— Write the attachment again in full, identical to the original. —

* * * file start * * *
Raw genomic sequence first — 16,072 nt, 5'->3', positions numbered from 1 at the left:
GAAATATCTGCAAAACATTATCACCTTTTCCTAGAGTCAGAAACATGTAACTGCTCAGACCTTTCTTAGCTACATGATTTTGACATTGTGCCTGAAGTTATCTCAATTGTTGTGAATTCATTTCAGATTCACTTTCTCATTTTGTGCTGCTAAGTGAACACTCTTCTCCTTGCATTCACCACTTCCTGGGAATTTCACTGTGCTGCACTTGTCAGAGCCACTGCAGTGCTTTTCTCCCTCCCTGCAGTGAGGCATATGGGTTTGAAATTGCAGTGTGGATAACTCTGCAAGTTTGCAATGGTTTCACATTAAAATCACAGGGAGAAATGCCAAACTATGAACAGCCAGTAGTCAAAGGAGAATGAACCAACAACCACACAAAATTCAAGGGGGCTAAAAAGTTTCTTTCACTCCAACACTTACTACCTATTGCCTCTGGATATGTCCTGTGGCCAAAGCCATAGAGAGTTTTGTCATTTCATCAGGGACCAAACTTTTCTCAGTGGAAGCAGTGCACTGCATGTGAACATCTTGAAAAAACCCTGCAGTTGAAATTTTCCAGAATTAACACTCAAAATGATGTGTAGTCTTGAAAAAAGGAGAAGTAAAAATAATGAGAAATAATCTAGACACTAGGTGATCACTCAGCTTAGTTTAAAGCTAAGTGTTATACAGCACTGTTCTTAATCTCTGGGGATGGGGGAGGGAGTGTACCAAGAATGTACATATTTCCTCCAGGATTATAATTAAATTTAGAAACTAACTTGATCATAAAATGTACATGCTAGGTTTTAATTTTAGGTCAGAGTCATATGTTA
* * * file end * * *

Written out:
Raw genomic sequence first — 16,072 nt, 5'->3', positions numbered from 1 at the left:
GAAATATCTGCAAAACATTATCACCTTTTCCTAGAGTCAGAAACATGTAACTGCTCAGACCTTTCTTAGCTACATGATTTTGACATTGTGCCTGAAGTTATCTCAATTGTTGTGAATTCATTTCAGATTCACTTTCTCATTTTGTGCTGCTAAGTGAACACTCTTCTCCTTGCATTCACCACTTCCTGGGAATTTCACTGTGCTGCACTTGTCAGAGCCACTGCAGTGCTTTTCTCCCTCCCTGCAGTGAGGCATATGGGTTTGAAATTGCAGTGTGGATAACTCTGCAAGTTTGCAATGGTTTCACATTAAAATCACAGGGAGAAATGCCAAACTATGAACAGCCAGTAGTCAAAGGAGAATGAACCAACAACCACACAAAATTCAAGGGGGCTAAAAAGTTTCTTTCACTCCAACACTTACTACCTATTGCCTCTGGATATGTCCTGTGGCCAAAGCCATAGAGAGTTTTGTCATTTCATCAGGGACCAAACTTTTCTCAGTGGAAGCAGTGCACTGCATGTGAACATCTTGAAAAAACCCTGCAGTTGAAATTTTCCAGAATTAACACTCAAAATGATGTGTAGTCTTGAAAAAAGGAGAAGTAAAAATAATGAGAAATAATCTAGACACTAGGTGATCACTCAGCTTAGTTTAAAGCTAAGTGTTATACAGCACTGTTCTTAATCTCTGGGGATGGGGGAGGGAGTGTACCAAGAATGTACATATTTCCTCCAGGATTATAATTAAATTTAGAAACTAACTTGATCATAAAATGTACATGCTAGGTTTTAATTTTAGGTCAGAGTCATATGTTA